Underwear - 4-6Nothing white. Females can get away with much more than that, perhaps 10 pairs because they are smaller and do not take up as much space. Female panties are very easy to wash in the sink or in the shower. You can always buy more when on the road too.
Bras - 2-3I bring a regular tan-colored one, a strapless convertible and a comfortable sports bra.
Socks - 3-6If you will be in a hotter climate, and plan on wearing tennis shoes a lot, then I would bring 6-8. You may want to invest in some moisture-wicking, quick drying socks rather than regular cotton. If you are a fan of flip-flops like I am, then you will not need as many, maybe 3 pairs. Socks are also easy to wash, and cheap to pick up.
BeltIf needed
ScarfFor cooler climates and to accessorize to break up your outfit.

Footwear

Limit yourself to 3-4 pairs max.
ItemNotes
Flip FlopsFirst pair needs to be a very thin pair of flip-flops. If you plan on walking in them, get Roxy, Rainbows or Havaianas or a brand with good support. These will be your shower shoes for the hostels too.
Walking shoesThese need to be a thin walking shoe like chucks or pumas, not the large Nike style shoes as they look very American and don't fit in as well. I prefer and am comfortable in TOMS. For guys, these can be for day and night. You can get in most affordable clubs and bars as long as you have closed toed shoes on, so a darker color shoe may be best.
Flats (Female only)For ladies, a nice comfortable pair of flats is necessary to wear with dresses and for going out at night. Choose something basic that will go with a lot of outfits. DON'T BRING HEELS. You will not wear them enough to warrant giving up the extra space.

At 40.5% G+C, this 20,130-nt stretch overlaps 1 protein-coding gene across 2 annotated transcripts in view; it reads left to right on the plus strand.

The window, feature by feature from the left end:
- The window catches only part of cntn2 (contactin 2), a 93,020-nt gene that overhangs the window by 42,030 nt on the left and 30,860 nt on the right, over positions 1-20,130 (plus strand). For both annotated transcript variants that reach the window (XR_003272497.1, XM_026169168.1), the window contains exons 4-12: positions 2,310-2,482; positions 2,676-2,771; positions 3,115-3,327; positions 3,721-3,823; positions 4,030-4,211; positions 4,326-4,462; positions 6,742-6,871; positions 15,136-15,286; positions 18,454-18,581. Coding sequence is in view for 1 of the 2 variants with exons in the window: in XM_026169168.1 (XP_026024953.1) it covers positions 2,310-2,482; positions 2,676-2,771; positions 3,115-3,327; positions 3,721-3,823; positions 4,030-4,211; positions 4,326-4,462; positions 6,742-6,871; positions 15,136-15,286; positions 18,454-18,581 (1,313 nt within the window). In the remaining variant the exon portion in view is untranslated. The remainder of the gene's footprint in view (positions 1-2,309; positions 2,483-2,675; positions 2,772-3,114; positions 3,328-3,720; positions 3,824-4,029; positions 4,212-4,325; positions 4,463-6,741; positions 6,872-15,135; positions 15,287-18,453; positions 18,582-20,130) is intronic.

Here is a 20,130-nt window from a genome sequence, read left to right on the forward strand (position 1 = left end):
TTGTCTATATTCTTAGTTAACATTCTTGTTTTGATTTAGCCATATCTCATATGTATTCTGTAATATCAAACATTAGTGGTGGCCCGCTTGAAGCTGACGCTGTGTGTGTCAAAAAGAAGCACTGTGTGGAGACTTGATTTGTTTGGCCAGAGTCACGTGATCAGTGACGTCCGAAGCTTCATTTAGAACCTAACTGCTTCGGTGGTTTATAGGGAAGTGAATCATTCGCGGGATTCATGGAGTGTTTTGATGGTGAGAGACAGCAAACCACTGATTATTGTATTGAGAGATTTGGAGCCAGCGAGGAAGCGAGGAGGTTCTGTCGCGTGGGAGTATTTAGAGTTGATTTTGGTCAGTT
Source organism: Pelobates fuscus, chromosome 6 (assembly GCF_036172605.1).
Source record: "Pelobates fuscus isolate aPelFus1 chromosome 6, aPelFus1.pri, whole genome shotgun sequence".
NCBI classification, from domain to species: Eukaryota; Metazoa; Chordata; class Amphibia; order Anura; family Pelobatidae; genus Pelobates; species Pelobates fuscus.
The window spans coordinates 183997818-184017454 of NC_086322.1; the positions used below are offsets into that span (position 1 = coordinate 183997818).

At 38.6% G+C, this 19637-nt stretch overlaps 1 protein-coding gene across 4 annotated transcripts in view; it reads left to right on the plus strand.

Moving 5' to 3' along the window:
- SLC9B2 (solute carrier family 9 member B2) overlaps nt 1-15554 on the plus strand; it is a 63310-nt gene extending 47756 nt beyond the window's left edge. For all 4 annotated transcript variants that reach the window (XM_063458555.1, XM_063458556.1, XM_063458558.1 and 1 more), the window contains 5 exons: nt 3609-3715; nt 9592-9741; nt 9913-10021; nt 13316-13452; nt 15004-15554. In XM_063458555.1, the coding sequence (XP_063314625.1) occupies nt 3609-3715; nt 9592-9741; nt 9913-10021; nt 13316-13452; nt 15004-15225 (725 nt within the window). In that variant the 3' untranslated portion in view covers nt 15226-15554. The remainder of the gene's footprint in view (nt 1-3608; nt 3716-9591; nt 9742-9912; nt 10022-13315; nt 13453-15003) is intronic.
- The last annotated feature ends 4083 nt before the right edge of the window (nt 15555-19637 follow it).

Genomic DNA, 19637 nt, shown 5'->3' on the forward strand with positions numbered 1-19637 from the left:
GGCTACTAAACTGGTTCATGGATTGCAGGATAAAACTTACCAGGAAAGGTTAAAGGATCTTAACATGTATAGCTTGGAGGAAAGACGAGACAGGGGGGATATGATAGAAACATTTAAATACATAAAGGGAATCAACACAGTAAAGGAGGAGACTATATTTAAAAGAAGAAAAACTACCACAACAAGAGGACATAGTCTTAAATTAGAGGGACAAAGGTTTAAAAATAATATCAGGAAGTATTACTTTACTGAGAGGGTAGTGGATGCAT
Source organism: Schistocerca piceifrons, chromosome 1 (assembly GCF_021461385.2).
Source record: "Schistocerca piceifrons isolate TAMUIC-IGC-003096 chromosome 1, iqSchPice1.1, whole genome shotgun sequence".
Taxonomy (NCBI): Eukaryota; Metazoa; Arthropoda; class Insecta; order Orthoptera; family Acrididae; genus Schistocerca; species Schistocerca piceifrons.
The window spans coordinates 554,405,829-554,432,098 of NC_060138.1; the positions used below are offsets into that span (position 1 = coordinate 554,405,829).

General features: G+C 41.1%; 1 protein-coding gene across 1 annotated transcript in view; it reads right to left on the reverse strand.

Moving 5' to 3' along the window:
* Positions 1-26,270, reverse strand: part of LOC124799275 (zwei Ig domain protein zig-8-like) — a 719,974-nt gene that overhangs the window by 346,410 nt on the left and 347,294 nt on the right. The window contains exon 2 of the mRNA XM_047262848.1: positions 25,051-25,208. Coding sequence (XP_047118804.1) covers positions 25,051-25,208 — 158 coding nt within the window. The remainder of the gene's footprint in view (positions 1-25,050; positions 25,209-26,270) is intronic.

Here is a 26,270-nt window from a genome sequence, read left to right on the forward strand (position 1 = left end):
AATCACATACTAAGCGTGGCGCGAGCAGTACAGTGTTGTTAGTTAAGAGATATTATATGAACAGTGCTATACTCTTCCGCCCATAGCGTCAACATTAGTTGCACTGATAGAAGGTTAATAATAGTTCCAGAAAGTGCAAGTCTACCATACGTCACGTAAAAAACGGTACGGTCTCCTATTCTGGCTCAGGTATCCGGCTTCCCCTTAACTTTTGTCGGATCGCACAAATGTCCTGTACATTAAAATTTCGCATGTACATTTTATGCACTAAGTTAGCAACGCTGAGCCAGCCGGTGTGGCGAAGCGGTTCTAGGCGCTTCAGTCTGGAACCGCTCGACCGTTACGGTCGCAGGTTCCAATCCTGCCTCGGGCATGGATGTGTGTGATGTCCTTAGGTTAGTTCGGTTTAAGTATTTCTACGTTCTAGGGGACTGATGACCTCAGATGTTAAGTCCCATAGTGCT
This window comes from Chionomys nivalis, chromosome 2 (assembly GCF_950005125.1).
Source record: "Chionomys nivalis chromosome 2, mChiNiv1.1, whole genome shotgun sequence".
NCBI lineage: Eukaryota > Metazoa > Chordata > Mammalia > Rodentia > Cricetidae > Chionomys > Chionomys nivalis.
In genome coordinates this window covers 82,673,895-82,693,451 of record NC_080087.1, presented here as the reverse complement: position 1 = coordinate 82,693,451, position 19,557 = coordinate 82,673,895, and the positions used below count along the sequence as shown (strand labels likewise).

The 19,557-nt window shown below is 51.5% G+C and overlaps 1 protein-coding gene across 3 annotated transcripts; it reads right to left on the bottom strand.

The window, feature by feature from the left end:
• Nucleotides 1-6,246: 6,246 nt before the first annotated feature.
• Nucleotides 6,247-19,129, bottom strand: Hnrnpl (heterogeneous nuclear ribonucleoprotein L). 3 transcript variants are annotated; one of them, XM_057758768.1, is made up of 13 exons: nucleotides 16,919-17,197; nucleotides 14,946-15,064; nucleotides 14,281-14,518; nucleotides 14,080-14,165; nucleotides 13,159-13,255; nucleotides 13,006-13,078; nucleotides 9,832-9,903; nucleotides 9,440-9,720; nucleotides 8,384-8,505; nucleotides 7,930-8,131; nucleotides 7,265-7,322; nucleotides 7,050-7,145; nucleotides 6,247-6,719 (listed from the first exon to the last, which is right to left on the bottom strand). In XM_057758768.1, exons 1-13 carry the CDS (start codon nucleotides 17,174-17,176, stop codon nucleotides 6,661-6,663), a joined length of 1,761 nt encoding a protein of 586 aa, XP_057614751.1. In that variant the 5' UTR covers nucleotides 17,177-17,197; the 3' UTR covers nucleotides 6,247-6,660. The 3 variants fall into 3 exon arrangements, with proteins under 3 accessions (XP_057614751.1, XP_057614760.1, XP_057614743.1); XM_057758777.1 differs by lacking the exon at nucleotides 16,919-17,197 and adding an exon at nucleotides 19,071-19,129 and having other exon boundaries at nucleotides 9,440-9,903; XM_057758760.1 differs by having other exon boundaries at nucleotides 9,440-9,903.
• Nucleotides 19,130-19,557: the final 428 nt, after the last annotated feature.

Walking sandalsTevas and Chacas can be used in place of flip flops by guys and girls, and may be required in tropical locations where you may be doing any kind of adventure trekking.
Dress shoes (Male only)If you will be in several large more cosmopolitan cities, you may want a pair of dress shoes to wear out at night. Make sure what you bring is less bulky and can double as other functionality.
Hiking bootsUnless your backpacking trip includes a lot of actual mountain or trail hiking, do not bring these. Even if you plan on doing just one excursion, these are way too bulky and not necessary for most normal city walking and hiking. You can always buy some there when you near your hiking destination as well.

Electronics

ItemNotes
Cell phone and charger
Ipad and charger or other tabletCan be useful for electronic guidebooks, Ebooks, etc.
Laptop and chargerLeave at home unless necessary for blogging or work. Hostels have computers available for use or cities have internet cafes.
Ipod, charger, and earphones I use my phone but some may prefer to bring instead of phone.
AdaptersYou can get a world-wide one if you are visiting many countries, otherwise, make sure you have adapters for each country you are visiting not compatible with plugs from your home country.
Wristwatch/small travel clock with alarmYou will want a cheap wristwatch with an alarm for those early flights and to tell the time when out and about if you won't have your phone.
Camera and charger/extra battery or memoryOnly if you are using a nicer camera than cell phone. I would not bring anything super fancy if you don't want to have to worry about it breaking or getting stolen.

Toiletries

Pack these sparingly, as you can buy whatever you need on the road at a decent price.
ItemNotes
Shampoo/conditioner/soapDon't go overboard here. Bring enough to fit in a travel size bottle, and you can buy the rest while abroad. Some hostels will provide in the showers.
First aid kitThis should have a few band aids, neosporin, Dramamine (if you get car/sea-sick), advil, Tylenol, nyquil (for long trains/buses when you need to catch some z's), midol (for the females), pepto bismol, anti-itch cream if in tropical areas, aloe vera gel (unless traveling in winter. You will get sunburned in some cities though just from walking around...trust me).
Prescription medicationsMake sure all medication is in the original bottle/packaging, as some countries may check upon entry. Also make sure you have enough for the duration of your trip.
Toothbrush/toothpasteTravel size
Tampons/padsAlthough tampons take up less space. Just enough for your first go around. Buy more next time you need them and maybe split with a fellow traveler if you don't need the whole box!